What’s the best way to do this?
Used flipper rubber rings. Excellent.
Exactly how we do it at The Sanctum.
A better solution on WPC is to bypass the connector to the interlock switch. This allows you to access the test buttons.
What exactly is involved in this, with as much detail as possible? This seems like a question I keep encountering from people and it would be nice to have one definitive answer out there.
I was recommend to use those on Pinside, have made them but not try them yet:
As we found out during NWPC, flipper rubber isn’t always super reliable or fit well depending on the machine. Removing screw from the interlock switch so it is loose then there tape it seriously (@pinwizj style I believe).
I wouldn’t dare recommend those jumper cables to anyone. I might use them myself someday. Because I know what I am doing, and can only blame myself if somethings goes wrong.
But, the switch assembly is two switches and four wires (three switches and six wires counting the cpu switch). With quite some damage imaginable, if the jumpers are not installed correctly. Notice, this is outside of the transformer secondary fuses.
And one other thing. The connectors are actually quite hard to detatch. And I will only permamently close the interlock(s) on tournament day. I want them active for general maintainance etc. The CPU switch, naturally, but also the power switch.
An idea. Wide velcro bands like this one.
I bet it is the perfect solution. Easy to wrap around in between wires/switch terminals. Wide band with firm presure on the switches. Will sustaine a close and reopened/closed door.
Anyone for a bulk purchase?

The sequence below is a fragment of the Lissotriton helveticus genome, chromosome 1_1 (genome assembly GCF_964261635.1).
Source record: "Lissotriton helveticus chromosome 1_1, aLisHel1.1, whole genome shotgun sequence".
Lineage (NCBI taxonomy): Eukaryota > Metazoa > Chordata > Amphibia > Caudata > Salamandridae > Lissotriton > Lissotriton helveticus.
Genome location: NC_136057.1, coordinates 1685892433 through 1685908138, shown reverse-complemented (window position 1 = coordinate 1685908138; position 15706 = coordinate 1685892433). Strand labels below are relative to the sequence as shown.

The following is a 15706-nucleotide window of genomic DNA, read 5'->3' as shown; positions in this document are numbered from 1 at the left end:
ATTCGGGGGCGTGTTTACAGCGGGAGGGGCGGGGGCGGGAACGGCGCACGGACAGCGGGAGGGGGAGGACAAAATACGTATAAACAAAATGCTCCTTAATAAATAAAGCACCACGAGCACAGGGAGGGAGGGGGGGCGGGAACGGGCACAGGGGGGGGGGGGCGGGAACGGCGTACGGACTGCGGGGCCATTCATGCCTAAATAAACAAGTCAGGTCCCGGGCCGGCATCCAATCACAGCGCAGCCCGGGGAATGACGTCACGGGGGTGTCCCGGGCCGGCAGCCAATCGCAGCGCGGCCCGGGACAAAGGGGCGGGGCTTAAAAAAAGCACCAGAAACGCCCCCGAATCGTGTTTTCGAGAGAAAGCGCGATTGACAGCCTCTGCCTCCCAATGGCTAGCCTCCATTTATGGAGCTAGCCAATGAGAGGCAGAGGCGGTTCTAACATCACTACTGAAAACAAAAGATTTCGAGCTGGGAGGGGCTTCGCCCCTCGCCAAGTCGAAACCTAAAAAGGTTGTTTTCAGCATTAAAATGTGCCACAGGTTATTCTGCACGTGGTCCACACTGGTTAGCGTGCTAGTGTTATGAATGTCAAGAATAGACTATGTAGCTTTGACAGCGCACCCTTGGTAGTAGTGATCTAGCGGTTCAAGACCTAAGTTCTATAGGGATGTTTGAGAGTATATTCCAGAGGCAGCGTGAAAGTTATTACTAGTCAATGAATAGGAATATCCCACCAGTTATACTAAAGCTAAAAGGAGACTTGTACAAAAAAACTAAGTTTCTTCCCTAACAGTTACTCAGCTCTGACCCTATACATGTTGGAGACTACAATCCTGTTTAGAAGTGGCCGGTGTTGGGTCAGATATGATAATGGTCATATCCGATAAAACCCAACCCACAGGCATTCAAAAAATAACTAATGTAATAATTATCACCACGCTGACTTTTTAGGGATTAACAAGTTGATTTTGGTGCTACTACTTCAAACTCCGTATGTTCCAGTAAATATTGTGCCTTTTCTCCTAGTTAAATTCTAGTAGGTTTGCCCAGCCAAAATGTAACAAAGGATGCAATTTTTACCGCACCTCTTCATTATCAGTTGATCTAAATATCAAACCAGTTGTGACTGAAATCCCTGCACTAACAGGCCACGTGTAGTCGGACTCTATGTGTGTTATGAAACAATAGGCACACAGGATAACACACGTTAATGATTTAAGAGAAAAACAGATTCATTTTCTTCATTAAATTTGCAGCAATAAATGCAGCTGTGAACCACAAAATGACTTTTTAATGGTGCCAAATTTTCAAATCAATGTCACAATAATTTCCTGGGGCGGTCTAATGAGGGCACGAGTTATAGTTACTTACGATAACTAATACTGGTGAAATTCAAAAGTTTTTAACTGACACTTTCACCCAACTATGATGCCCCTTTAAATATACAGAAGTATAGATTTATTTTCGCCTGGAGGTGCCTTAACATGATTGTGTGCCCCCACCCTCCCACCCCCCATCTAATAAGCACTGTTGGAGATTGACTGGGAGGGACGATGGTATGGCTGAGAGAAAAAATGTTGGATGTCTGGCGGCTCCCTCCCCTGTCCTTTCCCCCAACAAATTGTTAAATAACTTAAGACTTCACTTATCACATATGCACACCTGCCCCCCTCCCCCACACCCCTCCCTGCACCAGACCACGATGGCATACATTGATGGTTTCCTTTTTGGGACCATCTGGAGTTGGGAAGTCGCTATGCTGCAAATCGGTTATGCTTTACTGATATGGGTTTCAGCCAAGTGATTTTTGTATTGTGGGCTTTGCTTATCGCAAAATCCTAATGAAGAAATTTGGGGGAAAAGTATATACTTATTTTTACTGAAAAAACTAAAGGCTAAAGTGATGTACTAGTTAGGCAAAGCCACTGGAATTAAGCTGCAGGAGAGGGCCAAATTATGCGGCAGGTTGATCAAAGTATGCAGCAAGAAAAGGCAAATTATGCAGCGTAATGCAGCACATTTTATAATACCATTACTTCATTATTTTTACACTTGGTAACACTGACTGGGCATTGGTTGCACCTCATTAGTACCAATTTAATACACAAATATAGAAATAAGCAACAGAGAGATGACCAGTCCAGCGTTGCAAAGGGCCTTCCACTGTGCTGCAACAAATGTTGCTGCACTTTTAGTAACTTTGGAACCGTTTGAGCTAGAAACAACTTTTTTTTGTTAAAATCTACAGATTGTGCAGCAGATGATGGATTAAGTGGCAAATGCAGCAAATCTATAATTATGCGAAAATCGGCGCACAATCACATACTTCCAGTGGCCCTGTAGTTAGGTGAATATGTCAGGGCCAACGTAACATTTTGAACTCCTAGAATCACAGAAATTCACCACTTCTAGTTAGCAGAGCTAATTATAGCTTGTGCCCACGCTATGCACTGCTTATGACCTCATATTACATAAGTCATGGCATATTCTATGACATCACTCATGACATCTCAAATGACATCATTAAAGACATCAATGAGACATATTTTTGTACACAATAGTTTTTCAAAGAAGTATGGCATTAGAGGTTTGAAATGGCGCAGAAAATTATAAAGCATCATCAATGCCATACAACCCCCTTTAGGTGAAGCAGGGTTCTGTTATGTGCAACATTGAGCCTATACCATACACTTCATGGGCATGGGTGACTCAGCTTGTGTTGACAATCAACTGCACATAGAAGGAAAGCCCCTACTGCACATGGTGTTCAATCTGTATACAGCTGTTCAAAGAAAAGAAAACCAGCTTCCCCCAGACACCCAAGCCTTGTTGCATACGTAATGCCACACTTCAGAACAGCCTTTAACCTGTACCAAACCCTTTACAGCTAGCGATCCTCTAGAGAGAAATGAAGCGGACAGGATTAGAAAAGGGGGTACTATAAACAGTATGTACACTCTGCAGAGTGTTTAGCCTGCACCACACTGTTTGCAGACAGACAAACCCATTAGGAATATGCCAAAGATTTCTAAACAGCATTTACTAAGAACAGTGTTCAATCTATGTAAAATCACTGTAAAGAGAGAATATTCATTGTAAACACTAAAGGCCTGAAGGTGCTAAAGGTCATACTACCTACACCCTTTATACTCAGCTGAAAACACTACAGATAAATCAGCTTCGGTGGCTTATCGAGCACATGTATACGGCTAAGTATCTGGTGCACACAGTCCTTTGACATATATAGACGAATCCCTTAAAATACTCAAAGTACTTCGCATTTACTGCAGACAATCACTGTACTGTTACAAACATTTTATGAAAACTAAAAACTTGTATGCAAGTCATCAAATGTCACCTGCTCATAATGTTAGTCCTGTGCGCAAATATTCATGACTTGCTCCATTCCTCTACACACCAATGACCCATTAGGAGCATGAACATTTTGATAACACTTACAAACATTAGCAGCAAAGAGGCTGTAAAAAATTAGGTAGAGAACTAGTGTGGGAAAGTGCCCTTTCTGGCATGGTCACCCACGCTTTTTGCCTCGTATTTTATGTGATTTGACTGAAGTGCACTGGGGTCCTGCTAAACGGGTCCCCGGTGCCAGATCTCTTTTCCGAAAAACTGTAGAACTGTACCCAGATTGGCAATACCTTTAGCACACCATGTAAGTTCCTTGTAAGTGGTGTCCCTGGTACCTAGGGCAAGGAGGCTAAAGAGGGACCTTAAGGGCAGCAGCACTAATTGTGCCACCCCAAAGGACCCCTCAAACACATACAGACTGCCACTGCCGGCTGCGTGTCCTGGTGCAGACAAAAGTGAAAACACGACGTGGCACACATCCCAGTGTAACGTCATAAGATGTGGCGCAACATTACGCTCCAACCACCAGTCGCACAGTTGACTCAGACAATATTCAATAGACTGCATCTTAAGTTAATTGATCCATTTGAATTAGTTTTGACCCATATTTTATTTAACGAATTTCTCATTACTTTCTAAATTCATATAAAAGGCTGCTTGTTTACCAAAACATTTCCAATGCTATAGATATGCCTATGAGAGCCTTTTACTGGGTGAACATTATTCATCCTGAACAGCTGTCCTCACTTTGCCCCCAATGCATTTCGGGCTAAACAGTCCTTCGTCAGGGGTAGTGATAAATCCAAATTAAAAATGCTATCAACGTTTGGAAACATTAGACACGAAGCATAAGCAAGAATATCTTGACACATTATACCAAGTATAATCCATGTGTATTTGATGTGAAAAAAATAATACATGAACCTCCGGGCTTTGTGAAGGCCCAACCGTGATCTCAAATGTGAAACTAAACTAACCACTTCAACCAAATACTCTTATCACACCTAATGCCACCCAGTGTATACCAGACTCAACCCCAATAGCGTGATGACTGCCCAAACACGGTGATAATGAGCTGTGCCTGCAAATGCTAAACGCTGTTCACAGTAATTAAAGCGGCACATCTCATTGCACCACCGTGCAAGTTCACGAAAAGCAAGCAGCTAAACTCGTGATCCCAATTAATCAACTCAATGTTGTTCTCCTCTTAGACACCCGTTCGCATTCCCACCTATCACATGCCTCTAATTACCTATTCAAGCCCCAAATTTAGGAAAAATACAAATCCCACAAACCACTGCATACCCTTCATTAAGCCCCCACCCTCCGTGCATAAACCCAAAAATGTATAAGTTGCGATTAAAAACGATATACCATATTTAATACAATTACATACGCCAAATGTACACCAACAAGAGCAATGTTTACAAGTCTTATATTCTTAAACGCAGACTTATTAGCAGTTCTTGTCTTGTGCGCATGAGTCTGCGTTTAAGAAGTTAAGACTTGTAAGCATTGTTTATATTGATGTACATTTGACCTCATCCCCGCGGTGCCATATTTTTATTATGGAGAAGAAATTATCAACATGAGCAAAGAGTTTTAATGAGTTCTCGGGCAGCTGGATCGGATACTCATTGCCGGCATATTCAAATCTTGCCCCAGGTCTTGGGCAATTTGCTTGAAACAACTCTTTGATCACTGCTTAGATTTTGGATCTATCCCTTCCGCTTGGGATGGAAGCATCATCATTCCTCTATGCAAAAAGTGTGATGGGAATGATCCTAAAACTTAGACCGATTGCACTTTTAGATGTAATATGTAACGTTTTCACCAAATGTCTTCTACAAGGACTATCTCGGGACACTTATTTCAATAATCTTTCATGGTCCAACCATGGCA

Right this is exactly what I was trying to avoid. I have found that flipper rubber and tape are not reliable solutions, plus I also often have to do this on other people’s games (for instance at Pinbrawl we end up setting up all of GK’s games.) So I wanted a solution that was
- Electronic and thus reliable
- Easily reversible
I had thought there was a connector to remove or a wire to displace which made this easy, but I might just be wrong about all that.
The power interlock switch may be bypassed by the connectors at the transformer. If a permanent solution is desirable, or this is felt an easier or more reliable solution on tournament day, please go ahead.
Wish I would have taken some pictures from Emerald City Cup. I removed the high voltage switch (top switch on WPC) from its bracket (it clips in). The wiring harness was typically long enough that the switch and wires would pull through the bracket and have enough slack to lay in the bottom of the cab. I then used a good strong tape circled around the switch a few times to hold it closed. No unplugging wires necessary.
Someone in another thread suggested a piece of cardboard and a couple zip ties. This a cheap fast, easily reversible option.
You take the interlock switch out of its bracket or do you leave it in place?
maybe just the wrong type of tape?
Eden and I always used Gaffers tape and its perfect - leaves no residue, is super strong, and you can rip it with your hands/ no scissors needed.
get you some!
This was the crude, fast, and reversible way that fellow Texas pinballers Brad Holliday and Ken Kemp came up with at TPF for this year. It also ended up being reliable, because we didn’t have a single one fall off.
One suggestion: don’t make them too tight, so you are able to slip them off to access the settings menu as needed during the event.
Thanks for the tip. I can get into the settings on the Sam games but not WPC. I’ll make sure they can be slid off just in case. But yeah, have had this installed on them for a few weeks now and none have come loose. I think the key is two zip ties holding the cardboard down on either side of the button.
Two interlock switches on (more recent) WPC games. Top is power. Bottom is the ol’ memory protect. That is why it must be open in order for the game to allow access to the menu. Otherwise, what is the point. With adjustments locked out.
Equally important, the mem protect switch better be closed during gameplay.
The main reason why I want them disabled is to unstick balls without losing the coils. Not sure why I would ever need to adjust settings during a tournament.
So if I just do it to the top button I will keep coil power and also be able to use the menus?
Yes. But hey, you said…
Yeah I guess I was just saying that as kind of a “I don’t know why” kind of thing. Looks like if I disable one button or both cannot do the settings.